The Nobel Prize in Physiology or Medicine 2018 was awarded jointly to James P. Allison and Tasuku Honjo "for their discovery of cancer therapy by inhibition of negative immune regulation."

Cancer kills millions of people every year and is one of humanity's greatest health challenges. By stimulating the inherent ability of our immune system to attack tumor cells this year's Nobel Laureates have established an entirely new principle for cancer therapy.

James P. Allison studied a known protein that functions as a brake on the immune system. He realized the potential of releasing the brake and thereby unleashing our immune cells to attack tumors. He then developed this concept into a brand new approach for treating patients.

In parallel, Tasuku Honjo discovered a protein on immune cells and, after careful exploration of its function, eventually revealed that it also operates as a brake, but with a different mechanism of action. Therapies based on his discovery proved to be strikingly effective in the fight against cancer.

Allison and Honjo showed how different strategies for inhibiting the brakes on the immune system can be used in the treatment of cancer. The seminal discoveries by the two Laureates constitute a landmark in our fight against cancer.

James P. Allison was born 1948 in Alice, Texas, USA. He received his PhD in 1973 at the University of Texas, Austin. From 1974-1977 he was a postdoctoral fellow at the Scripps Clinic and Research Foundation, La Jolla, California. From 1977-1984 he was a faculty member at University of Texas System Cancer Center, Smithville, Texas; from 1985-2004 at University of California, Berkeley and from 2004-2012 at Memorial Sloan-Kettering Cancer Center, New York. From 1997-2012 he was an Investigator at the Howard Hughes Medical Institute. Since 2012 he has been Professor at University of Texas MD Anderson Cancer Center, Houston, Texas and is affiliated with the Parker Institute for Cancer Immunotherapy.

Tasuku Honjo was born in 1942 in Kyoto, Japan. In 1966 he became an MD, and from 1971-1974 he was a research fellow in USA at Carnegie Institution of Washington, Baltimore and at the National Institutes of Health, Bethesda, Maryland. He received his PhD in 1975 at Kyoto University. From 1974-1979 he was a faculty member at Tokyo University and from 1979-1984 at Osaka University. Since 1984 he has been Professor at Kyoto University. He was a Faculty Dean from 1996-2000 and from 2002-2004 at Kyoto University.

Most Popular Now

Pfizer and BioNTech complete submission to Europea…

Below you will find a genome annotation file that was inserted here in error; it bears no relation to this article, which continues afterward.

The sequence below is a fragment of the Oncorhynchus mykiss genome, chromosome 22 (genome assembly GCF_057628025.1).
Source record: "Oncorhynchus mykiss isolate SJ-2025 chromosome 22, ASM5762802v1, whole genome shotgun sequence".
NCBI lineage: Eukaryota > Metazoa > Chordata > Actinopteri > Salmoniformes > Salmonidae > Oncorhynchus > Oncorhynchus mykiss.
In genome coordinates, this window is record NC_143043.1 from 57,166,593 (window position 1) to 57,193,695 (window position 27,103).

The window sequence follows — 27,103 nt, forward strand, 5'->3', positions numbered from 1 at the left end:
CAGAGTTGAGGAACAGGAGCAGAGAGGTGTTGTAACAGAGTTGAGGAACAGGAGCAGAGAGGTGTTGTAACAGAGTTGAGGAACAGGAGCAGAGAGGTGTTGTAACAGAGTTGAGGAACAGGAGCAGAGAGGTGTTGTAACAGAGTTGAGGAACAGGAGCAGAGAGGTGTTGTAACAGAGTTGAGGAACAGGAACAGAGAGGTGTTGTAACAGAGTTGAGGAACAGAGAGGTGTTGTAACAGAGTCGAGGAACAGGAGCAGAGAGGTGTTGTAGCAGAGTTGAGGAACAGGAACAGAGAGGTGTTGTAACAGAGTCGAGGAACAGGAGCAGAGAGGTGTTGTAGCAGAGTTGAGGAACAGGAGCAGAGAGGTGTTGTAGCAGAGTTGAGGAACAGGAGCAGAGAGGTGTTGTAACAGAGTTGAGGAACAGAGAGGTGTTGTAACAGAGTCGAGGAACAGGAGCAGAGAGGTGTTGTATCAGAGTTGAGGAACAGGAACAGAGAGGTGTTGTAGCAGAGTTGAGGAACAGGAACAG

Pfizer Inc. (NYSE: PFE) and BioNTech SE (Nasdaq: BNTX) today announced they have completed a submission to the European Medicines Agency (EMA) for an Omicron-adapted biva...

Lilly will supply an additional 150,000 doses of b…

Eli Lilly and Company (NYSE: LLY) announced a modified purchase agreement with the U.S. government to supply an additional 150,000 doses of bebtelovimab for approximately...

Bayer to sell men's health product Nebido™ to Grün…

Bayer and Grünenthal have entered into a definitive agreement regarding the sale of Bayer's men's health product Nebido™ (testosterone undecanoate), for a purchase price ...

AstraZeneca to acquire TeneoTwo and its clinical-s…

AstraZeneca announced an agreement to acquire TeneoTwo, Inc. (TeneoTwo)i, including its Phase I clinical-stage CD19/CD3 T-cell engager, TNB-486, currently under evaluatio...

Demonstration of a potent, universal coronavirus m…

The SARS-CoV-2 that causes COVID-19 has killed 6.3 million people worldwide since 2019, painfully highlighting the vulnerability of humanity to novel coronaviruses. Re...

The fourth COVID-19 vaccine reduces the risk of de…

A new study by Tel Aviv University and Ben Gurion University of the Negev, in collaboration with the Israeli Ministry of Health, has found that the fourth COVID-19 vaccin...

Vaccine protection against COVID-19 short-lived, b…

Since COVID-19 vaccines first became available to protect against infection and severe illness, there has been much uncertainty about how long the protection lasts, and w...

Research shows investigational drug fosters nerve …

Scientists from the University of Birmingham have shown that a brain-penetrating candidate drug currently in development as a cancer therapy can foster regeneration of da...

NIH launches clinical trial of mRNA Nipah virus va…

The National Institute of Allergy and Infectious Diseases (NIAID), part of the National Institutes of Health, has launched an early-stage clinical trial evaluating an inv...

Anti-inflammatory compound shows potential in trea…

An anti-inflammatory compound may have the potential to treat systemic inflammation and brain injury in patients with severe COVID-19 and significantly reduce their chanc...

Vaccine-induced immune response to omicron wanes s…

Although COVID-19 booster vaccinations in adults elicit high levels of neutralizing antibodies against the Omicron variant of SARS-CoV-2, antibody levels decrease substan...

SARS-CoV-2 hijacks nanotubes between neurons to in…

COVID-19 often leads to neurological symptoms, such as a loss of taste or smell, or cognitive impairments (including memory loss and concentration difficulties), both dur...